The ’54 dashboard has three sections with a rounded bottom, and is two-toned.  There were four color combinations, green/green, blue/blue, yellow/black, and red/black with the lighter color occupying the middle section of the dashboard.  Dashboard colors were usually dependant on the color combination of the two toned seats (not all seats were two tone), with the darker seat panel determining the darker mid dashboard color.  This provided an owner with multiple dashboard/seat color combinations.  The’53 dashboard is a flatter design and was painted one of four colors: mandarin red, black, dark blue, or dark green depending on the seat panel color.  The secondary seat color was always white.  The ascent on all ’53 Skylarks dashboards was the “Dynoc” transfer decal on the lower portion which distinguished it from all other ’53 models.  The dashboard color and the Dynoc decal were carried into the side door panels.  The ’54 Skylark uses a three lever control cluster just right of the steering column to control the floor vents, both heaters, and defrost/floor direction with smaller knobs above to control the fan speeds.  The ’53 uses six large knobs, clearly marked, in the center of the dash on the radio grill, which are pulled to open the vents & defrost, and twisted to control the heaters & lights.  There is a separate slide control underneath the dash that controls the heater fan speeds.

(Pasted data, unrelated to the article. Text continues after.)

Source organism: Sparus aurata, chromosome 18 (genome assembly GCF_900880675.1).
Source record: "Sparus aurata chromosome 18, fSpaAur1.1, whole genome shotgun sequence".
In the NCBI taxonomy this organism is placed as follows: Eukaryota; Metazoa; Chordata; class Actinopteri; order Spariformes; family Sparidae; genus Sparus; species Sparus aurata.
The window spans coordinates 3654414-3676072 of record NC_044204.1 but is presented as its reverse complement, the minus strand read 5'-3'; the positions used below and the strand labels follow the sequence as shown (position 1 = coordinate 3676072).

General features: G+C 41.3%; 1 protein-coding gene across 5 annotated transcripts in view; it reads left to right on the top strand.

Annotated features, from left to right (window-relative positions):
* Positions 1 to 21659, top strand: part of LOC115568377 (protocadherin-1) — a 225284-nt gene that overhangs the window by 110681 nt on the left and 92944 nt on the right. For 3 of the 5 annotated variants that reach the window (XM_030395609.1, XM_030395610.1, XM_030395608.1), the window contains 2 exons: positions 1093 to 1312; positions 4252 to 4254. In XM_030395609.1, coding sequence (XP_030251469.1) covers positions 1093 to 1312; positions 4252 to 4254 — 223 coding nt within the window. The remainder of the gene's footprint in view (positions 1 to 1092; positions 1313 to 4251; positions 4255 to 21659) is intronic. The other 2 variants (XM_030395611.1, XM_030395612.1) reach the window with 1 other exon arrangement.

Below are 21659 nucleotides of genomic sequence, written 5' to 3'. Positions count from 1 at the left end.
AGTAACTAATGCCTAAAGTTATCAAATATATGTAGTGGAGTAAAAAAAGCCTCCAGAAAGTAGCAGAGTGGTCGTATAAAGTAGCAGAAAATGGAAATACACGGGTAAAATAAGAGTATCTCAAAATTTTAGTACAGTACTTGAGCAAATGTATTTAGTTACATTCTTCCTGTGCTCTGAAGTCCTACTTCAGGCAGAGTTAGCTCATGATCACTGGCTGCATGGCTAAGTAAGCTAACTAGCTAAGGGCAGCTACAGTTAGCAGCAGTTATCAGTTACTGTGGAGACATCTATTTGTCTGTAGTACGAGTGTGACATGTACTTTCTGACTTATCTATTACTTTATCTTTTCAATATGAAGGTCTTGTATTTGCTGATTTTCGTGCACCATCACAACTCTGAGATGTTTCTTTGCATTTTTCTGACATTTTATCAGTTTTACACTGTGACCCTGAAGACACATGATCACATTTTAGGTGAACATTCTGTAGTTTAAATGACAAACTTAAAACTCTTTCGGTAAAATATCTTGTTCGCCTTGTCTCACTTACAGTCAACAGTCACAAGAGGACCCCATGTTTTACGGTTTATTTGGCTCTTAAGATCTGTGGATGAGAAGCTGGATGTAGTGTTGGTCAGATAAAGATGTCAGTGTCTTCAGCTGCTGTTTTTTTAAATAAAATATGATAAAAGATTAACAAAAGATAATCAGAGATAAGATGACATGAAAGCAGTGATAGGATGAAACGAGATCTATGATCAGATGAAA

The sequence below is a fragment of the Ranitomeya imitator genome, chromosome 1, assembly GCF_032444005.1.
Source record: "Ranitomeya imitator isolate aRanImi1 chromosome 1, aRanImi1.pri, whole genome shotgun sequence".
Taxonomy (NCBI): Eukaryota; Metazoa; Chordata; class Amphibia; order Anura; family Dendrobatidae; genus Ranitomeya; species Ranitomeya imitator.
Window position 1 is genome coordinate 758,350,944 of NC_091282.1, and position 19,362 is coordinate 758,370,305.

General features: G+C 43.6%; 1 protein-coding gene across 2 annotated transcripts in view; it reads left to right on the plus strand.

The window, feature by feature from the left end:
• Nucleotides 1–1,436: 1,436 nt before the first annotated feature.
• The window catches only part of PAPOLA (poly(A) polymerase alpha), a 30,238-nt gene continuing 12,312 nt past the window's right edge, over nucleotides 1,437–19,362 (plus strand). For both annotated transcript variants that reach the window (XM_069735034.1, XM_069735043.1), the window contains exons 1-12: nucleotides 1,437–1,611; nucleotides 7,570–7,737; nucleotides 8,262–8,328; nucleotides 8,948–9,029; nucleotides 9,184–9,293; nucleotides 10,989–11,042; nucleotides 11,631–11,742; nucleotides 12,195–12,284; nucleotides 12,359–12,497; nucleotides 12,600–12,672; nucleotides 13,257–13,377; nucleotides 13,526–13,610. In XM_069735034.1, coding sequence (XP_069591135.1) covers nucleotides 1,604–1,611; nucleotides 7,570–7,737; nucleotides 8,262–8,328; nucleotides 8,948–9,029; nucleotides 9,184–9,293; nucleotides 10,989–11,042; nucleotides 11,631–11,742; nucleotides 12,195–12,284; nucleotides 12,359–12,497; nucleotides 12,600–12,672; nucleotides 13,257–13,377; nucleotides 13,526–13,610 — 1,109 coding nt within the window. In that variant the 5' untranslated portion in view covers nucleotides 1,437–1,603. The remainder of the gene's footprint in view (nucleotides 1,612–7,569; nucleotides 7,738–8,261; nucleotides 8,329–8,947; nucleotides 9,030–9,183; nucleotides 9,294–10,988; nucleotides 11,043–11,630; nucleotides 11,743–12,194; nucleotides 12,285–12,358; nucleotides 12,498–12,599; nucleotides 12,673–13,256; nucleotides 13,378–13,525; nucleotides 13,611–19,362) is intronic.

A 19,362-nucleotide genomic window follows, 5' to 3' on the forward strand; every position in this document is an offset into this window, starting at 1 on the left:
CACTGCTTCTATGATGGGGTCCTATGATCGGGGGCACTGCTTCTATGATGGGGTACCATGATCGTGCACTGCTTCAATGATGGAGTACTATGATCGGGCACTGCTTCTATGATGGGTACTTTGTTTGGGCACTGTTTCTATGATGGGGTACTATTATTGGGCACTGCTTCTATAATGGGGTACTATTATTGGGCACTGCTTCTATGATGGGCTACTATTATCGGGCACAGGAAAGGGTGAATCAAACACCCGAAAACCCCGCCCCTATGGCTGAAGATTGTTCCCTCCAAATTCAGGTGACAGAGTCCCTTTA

Both cars where sold as six passenger automobiles, but neither is that comfortable with three adults in either front or rear seats.  The ’53 Skylark interior provides more leg, hip, and shoulder room in both seating areas.  However, the’53’s lowered rear seat requires more effort to “get up” and out of the car.  On the ’54 Skylark the seats are higher and deeper, with the top of the front seat above the doors.  The result is that you are riding “higher” in the ’54 Skylark and can see out more clearly.  The width of the door opening is four inches wider on the ’54 Skylark providing easier entry.  The passenger rear window switch on the ’53 is mounted vertically on the front of the top surround, making it awkward to operate with your outside hand.  Both automobiles have courtesy lights in the rear controlled by door switches and a secondary switch in the rear.  The ’53 has a single light mounted on the last top bow providing downward light to the rear seat area-when the top is up.  The ’54 has two small lights mounted low on either side that provide light for your feet.  The ’54 Skylark has a map light above the radio controlled by the light switch, a feature not found on the ‘53.  Both steering wheels are 18 inches in diameter.  The ’54 steering wheel has a black and gold Buick “Coat of Arms” as the center emblem.  The ’53 Skylark is a ‘banjo” steering wheel and has a gold center emblem with three sections in a “Y” formation.  The dates 1903-1953 and the likeness of a 1903 Buick occupy the top section.  In the bottom two sections of the emblem the words “Custom Made for – with the owners name” could be engraved once the automobile was ordered at the dealership.  The ’54 Skylark has a wide chrome trim at the top of the doors which runs the full length of the interior, stainless trim bar on top and down the sides of the front seat, stainless “checkered” panels at the bottom of the doors and rear seat surrounds, and “tiger eye” emblems on the outside of the front seats surrounds.